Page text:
This week on our other show, The Paracast, we probe the controversial contactee movement. Have Earthlings already met ET? We discuss that issue and the potential impact with UFO and paranormal researcher Nicholas Redfern, author of “Contactees: A History of Alien-human Interaction.”

Coming December 20: UFO researcher and talk show host Don Ecker and Robert Kiviat, writer and producer of “Alien Autopsy: Fact or Fiction?” and other TV shows on paranormal topics, join us to talk about new Moon discoveries and the lunar/astronaut connection.

Now Shipping! The Official Paracast T-Shirt. We’re taking orders direct from our new Official Paracast Store, where you can place your order and pay with a major credit card or PayPal. The shirts come in white, 100% cotton, and feature The Paracast logo on the front. The rear emblem states: “Separating Signal From Noise.” We’ve also added a selection of additional special custom-imprinted merchandise for fans of our show.


When Google CEO Eric Schmidt left Apple’s Board of Directors several months ago, you just know it was the final stage of a process that had begun to play itself out much earlier. Although Apple and Google seemed to be working in lock step to fight Microsoft’s dominance, the playing field has clearly changed.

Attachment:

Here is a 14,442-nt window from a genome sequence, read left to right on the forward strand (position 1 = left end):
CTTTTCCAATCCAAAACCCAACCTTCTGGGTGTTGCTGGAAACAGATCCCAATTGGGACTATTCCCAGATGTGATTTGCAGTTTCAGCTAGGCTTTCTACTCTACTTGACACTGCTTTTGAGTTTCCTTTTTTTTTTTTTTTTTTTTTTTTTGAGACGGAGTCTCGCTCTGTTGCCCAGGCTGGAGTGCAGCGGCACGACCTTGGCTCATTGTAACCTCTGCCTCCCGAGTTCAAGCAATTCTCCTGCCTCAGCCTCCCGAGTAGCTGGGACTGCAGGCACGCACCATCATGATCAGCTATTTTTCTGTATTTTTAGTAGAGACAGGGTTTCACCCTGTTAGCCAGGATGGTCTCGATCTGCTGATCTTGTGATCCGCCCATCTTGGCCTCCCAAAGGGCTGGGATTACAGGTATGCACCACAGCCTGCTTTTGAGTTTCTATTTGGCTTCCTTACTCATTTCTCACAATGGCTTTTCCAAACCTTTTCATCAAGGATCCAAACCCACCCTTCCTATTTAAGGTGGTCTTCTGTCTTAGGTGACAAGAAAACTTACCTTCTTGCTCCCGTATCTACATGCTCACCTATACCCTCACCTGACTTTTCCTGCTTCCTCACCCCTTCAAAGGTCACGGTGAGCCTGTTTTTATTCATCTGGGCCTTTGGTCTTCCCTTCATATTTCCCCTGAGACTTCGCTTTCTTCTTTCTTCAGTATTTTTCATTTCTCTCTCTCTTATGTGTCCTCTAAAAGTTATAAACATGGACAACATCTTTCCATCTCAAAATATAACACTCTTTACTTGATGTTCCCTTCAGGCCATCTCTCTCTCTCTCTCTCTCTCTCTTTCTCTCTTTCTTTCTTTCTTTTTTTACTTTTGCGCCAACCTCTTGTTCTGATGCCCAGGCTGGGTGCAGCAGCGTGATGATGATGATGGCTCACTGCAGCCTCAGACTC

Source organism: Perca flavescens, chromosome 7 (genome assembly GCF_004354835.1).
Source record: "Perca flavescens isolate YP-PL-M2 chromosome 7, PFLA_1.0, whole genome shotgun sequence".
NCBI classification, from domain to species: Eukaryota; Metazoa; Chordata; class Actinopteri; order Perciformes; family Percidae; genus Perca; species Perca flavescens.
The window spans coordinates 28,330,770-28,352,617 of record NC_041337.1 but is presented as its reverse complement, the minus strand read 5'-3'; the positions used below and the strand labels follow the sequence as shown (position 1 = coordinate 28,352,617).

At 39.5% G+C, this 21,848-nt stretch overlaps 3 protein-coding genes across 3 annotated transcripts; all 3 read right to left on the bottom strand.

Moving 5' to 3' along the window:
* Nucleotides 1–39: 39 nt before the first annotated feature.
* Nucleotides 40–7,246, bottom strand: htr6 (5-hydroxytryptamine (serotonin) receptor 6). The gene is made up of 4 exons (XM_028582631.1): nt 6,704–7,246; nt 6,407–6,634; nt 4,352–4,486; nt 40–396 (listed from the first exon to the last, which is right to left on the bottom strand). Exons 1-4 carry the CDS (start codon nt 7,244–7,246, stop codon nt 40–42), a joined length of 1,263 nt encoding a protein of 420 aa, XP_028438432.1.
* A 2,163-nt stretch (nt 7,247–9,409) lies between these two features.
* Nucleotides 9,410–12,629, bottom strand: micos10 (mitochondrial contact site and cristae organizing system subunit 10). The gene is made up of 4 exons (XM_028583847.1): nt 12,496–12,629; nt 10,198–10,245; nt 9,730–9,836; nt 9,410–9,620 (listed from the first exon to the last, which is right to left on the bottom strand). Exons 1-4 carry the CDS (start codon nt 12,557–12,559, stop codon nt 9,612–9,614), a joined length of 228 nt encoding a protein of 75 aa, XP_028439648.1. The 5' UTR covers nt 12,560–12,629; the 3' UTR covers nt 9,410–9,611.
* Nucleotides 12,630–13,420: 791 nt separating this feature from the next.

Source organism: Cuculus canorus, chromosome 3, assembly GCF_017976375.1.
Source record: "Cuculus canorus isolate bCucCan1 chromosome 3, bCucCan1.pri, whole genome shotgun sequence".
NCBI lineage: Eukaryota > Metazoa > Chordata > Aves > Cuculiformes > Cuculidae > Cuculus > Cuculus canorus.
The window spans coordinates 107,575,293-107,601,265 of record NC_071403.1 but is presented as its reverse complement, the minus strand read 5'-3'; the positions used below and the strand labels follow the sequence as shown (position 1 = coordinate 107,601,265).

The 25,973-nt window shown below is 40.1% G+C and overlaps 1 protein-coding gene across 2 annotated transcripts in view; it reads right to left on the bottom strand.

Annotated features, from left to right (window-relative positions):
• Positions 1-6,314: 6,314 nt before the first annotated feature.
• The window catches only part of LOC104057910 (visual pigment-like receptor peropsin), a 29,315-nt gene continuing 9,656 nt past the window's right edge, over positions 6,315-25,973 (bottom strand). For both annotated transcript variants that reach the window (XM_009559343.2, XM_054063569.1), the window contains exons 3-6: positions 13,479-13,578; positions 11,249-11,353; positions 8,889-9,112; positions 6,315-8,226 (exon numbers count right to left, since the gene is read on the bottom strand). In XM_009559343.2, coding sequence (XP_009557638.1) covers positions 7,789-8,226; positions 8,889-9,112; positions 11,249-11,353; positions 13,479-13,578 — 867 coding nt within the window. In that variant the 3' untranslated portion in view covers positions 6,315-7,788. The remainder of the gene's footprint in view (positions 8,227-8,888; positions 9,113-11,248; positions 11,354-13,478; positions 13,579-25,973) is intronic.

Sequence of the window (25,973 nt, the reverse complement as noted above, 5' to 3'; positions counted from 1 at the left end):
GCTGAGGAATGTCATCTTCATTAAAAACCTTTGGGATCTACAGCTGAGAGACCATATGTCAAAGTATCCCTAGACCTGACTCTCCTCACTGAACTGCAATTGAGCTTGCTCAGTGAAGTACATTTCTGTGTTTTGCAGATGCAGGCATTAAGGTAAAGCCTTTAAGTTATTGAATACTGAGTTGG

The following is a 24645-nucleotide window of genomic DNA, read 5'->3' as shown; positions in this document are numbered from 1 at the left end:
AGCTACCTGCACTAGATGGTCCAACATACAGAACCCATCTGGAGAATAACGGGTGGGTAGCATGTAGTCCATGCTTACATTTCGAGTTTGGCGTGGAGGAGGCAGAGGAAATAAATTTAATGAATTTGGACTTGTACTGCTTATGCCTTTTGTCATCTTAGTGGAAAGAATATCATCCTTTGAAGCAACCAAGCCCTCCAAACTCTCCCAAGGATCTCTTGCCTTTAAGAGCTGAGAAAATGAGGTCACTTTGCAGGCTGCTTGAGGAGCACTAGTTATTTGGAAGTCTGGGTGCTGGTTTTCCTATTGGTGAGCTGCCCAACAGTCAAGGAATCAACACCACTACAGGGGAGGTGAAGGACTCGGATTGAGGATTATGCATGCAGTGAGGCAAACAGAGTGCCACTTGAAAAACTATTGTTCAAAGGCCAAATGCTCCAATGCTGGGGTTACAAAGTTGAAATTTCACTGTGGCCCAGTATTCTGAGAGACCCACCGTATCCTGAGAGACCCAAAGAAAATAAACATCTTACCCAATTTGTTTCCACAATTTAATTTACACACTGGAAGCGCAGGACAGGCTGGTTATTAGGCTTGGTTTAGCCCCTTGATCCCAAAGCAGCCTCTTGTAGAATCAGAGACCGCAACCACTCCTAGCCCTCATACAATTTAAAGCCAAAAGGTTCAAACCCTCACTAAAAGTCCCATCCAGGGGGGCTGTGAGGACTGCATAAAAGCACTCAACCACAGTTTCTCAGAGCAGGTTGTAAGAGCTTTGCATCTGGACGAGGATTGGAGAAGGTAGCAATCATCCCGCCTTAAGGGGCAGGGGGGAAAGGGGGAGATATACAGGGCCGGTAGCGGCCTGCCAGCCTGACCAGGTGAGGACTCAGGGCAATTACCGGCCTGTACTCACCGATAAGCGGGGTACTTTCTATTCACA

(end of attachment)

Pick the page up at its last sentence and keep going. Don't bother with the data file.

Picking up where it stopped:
These days, more and more financial and tech pundits are suggesting, with a fair amount of justification, that Apple and Google are beginning their great war over a number of products and services.

Now this doesn’t mean that Apple is going to enter the search engine business anytime soon, or that Google will build personal computers, but there are a load of areas where they are clearly going to compete head on. Indeed, potential competition appears to extend to areas way beyond the obvious.

When Apple recently acquired the Lala streaming music service, it was widely reported that Google was another suitor, but Apple simply got in there and made a better deal. On the other hand, Apple allegedly had demonstrated interest in acquiring a mobile ad service recently. However, Google was the victor when they bought AdMob, a mobile display ad specialist.

Of course, big companies acquiring smaller ones is perfectly normal. Indeed, both Apple and Google are awash with billions of dollars of cash, and are working to expand their technological portfolios in ways that may be both expected and otherwise.